This new found airiness complements the low end heft that the PMC brings over from its predecessor. Listening to Public Service Broadcasting’s live performance of Sputnik on the PMC is uncommonly satisfying for a small speaker. There is an effortlessness to the heft that it can bring to music like this and it genuinely helps the feeling of scale. There is a low end weight from the lower midrange that helps the scale and realism of what you are hearing. What is also deeply impressive is that they can continue to generate this perceived scale and heft at low levels and this is very handy with late evening TV viewing.
The PMC doesn’t have everything its own way though. The recently reviewed (and less expensive) Neat Ministra can go a little lower than the PMC and has a greater perceived punch while it does so. It doesn’t have quite the same weight across the lower registers when dealing with non percussive bass that the PMC does such an effortlessly good job with so the choice of which one is better for you is going to be one best solved with an extended listen to both.
The PMC does continue to demonstrate some considerable virtues too. It is not an easy speaker to drive but provided that there is a reasonable amount of power on offer, they are able to show their virtues from a relatively sensible price point. What they can also do is continue to show the benefits to more expensive equipment. The performance with the Rega Aethos and Qutest is exemplary but switch to the Edge A with two box decoding and the PMC is able to show the benefits that it offers. I usually say at this point that a speaker like this isn’t a ‘quick fix’ for more affordable electronics but some tests with the Cyrus ONE Cast suggests that the PMC will deliver the goods with equipment that need not cost the earth.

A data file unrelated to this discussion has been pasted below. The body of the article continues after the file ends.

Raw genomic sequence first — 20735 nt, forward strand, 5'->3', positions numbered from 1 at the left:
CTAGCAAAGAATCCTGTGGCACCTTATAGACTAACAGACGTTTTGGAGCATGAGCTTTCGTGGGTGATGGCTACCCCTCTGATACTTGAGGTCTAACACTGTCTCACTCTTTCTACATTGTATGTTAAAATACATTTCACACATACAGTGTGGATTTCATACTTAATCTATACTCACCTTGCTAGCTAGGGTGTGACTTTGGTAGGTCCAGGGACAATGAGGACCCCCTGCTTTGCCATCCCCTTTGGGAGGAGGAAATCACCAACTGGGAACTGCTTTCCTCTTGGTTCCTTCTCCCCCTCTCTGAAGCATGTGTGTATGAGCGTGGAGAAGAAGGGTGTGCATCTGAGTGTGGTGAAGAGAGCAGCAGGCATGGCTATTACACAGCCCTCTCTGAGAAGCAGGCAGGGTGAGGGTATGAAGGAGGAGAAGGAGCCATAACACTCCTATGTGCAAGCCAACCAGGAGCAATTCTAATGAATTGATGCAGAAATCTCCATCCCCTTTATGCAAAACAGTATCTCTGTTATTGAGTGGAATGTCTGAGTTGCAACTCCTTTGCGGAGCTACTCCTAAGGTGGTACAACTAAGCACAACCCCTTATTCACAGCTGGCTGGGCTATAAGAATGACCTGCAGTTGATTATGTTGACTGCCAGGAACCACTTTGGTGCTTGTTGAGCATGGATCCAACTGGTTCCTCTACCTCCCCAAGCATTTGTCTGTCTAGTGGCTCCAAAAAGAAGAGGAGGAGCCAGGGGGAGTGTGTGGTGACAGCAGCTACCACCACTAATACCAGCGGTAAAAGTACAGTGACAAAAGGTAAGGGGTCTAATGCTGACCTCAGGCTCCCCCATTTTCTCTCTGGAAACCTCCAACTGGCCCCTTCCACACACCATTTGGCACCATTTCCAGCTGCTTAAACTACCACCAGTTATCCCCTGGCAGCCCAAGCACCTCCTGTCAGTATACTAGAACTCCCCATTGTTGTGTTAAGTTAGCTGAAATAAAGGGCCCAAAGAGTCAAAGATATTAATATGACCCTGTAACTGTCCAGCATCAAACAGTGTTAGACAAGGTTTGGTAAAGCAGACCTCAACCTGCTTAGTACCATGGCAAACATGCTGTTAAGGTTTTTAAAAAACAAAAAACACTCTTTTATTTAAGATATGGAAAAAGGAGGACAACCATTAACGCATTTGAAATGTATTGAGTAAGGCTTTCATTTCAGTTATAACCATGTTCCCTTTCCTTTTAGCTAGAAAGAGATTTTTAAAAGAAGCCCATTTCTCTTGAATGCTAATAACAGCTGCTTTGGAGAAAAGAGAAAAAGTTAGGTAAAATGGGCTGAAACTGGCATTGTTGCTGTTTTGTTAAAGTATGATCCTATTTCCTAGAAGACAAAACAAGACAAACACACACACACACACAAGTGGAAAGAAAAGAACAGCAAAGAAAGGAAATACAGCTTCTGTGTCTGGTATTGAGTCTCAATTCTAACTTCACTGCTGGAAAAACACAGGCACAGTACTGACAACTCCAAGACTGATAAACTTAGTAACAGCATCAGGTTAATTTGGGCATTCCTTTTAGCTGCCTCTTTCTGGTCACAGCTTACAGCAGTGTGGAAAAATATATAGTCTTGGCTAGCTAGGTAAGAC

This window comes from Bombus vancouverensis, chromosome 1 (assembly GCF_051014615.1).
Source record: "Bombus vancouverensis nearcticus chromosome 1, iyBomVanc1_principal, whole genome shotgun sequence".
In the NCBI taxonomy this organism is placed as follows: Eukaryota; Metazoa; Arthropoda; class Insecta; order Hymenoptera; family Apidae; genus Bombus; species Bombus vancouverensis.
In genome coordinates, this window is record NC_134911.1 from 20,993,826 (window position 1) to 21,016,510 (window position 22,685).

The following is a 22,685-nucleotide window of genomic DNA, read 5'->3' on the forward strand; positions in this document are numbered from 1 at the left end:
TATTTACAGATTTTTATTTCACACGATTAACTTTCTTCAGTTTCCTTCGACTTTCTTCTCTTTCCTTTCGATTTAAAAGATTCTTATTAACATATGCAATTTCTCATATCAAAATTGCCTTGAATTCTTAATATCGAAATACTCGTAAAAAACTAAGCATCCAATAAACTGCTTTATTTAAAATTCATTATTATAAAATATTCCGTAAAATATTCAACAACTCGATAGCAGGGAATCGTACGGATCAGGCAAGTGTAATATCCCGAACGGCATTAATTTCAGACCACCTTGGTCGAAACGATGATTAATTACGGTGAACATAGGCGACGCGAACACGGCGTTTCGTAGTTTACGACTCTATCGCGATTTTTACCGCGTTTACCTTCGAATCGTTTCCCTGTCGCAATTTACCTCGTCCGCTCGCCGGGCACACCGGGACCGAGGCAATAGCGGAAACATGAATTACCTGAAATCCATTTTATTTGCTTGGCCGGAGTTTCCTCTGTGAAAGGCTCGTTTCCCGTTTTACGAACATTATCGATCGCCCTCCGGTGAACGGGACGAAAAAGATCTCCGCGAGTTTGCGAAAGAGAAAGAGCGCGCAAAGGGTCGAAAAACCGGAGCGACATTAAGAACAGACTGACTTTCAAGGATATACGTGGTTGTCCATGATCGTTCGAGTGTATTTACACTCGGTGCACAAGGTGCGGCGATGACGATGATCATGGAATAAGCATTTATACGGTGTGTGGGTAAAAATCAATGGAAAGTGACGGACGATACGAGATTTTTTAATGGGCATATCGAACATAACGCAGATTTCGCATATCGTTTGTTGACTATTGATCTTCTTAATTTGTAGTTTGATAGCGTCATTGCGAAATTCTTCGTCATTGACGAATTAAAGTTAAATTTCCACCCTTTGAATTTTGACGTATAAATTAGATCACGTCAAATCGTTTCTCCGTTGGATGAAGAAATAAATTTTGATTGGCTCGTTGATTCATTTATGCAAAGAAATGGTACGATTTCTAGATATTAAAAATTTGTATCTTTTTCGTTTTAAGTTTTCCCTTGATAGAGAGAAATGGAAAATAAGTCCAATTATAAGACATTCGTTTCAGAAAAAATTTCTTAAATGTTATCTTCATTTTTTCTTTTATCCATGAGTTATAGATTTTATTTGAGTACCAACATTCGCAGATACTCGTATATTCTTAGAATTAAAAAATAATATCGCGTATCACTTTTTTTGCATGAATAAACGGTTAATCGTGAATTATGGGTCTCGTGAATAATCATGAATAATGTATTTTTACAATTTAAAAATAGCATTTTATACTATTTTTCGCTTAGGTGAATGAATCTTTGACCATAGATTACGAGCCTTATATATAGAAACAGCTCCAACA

This is because that new tweeter works. Really works.
- Takes the standard PMC virtues and adds greater space and depth
- Very well made
- Much easier to place
- Need a reasonable amount of power
- Some rivals are prettier
- Won't flatter poorer equipment (although it need not be expensive)
PMC twenty5 21i Loudspeaker Review
Let’s not waste any time. The PMC 21i is an already very good speaker made better. It takes everything that its predecessor did well and brings an airiness to the top end, a naturalness and sweetness that makes it consistently joyous to listen to. In some ways, it would have benefited from looking more different to the proceeding model to emphasise how much better it really is but that’s nickpicking. The PMC twenty5 21i just creeps in under the £2,000 boundary and it faces some very stiff competition but it is hard to argue with the performance it offers and for this reason it comes Highly Recommended.